Why Telegram Voice Calls Are Blocked in Countries Like China or IranPavel Durov
As you may have heard, we have recently launched encrypted voice calls for Telegram. They are super-easy to use and improve themselves over time using machine learning.
Personally, I rarely make voice calls. When I lived in Russia, I developed the habit of never speaking over the phone, as every conversation was being recorded by corrupt law enforcement agencies. This habit stayed with me even after I left Russia a few years ago. I don't expect agencies in other countries to have more respect for privacy than their Russian counterparts: they're the same everywhere, some are just better at marketing.
My phone habits may change now that I use secure calls via Telegram to communicate with my team and family members. Unfortunately, not everyone in the world will be able to enjoy the same.
In countries like Saudi Arabia, Telegram traffic is throttled in order to discourage usage. In others, like China and Oman, it's blocked completely. In Iran, where Telegram has some 40 million active users, Telegram voice calls have been completely blocked by the country's internet providers and mobile operators following an order from the judiciary (more about this here).
Telegram has historically had problems with regulators in some parts of the world because, unlike other services, we consistently defended our users' privacy and have never made any deals with governments. In three and a half years of existence to date, Telegram disclosed exactly zero bytes of users' data to any third-party.
Services like WhatsApp, on the other hand, are not blocked in China, Saudi Arabia, Iran, or other countries with a history of censorship. This is the case because WhatsApp (and its parent company Facebook) are eager to trade user trust for an increased market share. Their claim that “WhatsApp and third parties can’t read or listen to your WhatsApp messages and calls” – is completely false. WhatsApp actually can read and listen in to your calls and messages, as they are able to invisibly change the encryption keys for 99.99% of their users (read more about this backdoor-disguised-as-a-feature here).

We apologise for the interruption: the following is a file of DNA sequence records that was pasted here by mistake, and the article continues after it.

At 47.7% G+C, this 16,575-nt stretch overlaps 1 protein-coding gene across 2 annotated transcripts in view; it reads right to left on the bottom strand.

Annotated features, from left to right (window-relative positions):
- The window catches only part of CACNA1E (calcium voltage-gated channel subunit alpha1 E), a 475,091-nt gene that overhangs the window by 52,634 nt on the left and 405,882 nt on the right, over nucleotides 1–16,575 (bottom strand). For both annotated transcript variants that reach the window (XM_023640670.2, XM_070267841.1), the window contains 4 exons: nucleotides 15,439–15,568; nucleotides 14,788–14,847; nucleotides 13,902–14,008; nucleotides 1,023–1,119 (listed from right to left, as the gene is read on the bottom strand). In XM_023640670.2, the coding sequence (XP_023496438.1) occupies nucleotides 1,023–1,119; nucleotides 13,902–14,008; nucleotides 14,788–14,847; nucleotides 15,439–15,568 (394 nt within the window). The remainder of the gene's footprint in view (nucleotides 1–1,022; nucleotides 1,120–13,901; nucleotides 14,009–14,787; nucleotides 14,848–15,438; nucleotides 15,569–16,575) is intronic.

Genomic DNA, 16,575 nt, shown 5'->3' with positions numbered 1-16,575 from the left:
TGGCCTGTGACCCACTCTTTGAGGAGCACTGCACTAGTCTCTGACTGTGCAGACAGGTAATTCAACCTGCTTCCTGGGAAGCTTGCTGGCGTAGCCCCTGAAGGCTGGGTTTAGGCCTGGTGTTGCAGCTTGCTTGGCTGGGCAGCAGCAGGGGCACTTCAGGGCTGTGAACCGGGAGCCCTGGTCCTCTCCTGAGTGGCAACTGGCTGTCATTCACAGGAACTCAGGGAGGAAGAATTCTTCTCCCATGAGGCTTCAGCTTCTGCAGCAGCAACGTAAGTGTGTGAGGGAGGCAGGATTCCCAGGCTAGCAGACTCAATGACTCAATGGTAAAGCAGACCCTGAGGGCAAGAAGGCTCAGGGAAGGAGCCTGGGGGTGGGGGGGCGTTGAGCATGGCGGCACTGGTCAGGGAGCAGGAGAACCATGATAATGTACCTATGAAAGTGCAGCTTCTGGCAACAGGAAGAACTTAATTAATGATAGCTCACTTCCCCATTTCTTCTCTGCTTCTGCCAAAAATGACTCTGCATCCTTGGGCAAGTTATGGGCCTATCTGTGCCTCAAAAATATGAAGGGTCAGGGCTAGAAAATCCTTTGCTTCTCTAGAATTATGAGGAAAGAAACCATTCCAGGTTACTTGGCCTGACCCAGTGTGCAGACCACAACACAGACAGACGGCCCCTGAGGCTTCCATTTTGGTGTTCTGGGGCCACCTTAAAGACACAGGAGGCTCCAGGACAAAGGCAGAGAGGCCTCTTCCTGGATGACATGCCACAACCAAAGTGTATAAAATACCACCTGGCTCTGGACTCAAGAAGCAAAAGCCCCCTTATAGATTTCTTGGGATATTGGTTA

Moreover, third parties like Google or Apple have direct access to most of WhatsApp's users' chat history. This is because WhatsApp tricked the majority of users into allowing third party not end-to-end encrypted backups. And the sharing doesn't stop with just these third parties. Apple and Google in turn have to deal with data requests from all the countries they have business in, and so the data flows. As for your metadata from WhatsApp, it is already being sold to advertisers by Facebook inc.
By claiming that their service is secure, WhatsApp may be involved in the single largest case of consumer fraud in human history.
By comparison, Telegram relies on end-to-end encryption assisted by a built-in encrypted and distributed cloud for messages and media. The relevant decryption keys are split into parts and are spread across different jurisdictions. This structure makes your cloud data a hundred times more protected and secure than when it is stored by Google, Facebook, or Apple.
No wonder governments and regulators are unhappy with Telegram. Well, let them block us as much as they want. We won't change our principles or betray our users. I know it’s not great to have Telegram (or parts of it) restricted in your country. But sometimes it’s better to stop using a communication service entirely than to keep using it with misplaced trust in its security.
It's why I avoided voice calls for years, in Russia and beyond. It's also why I'm coming back to them now, on Telegram.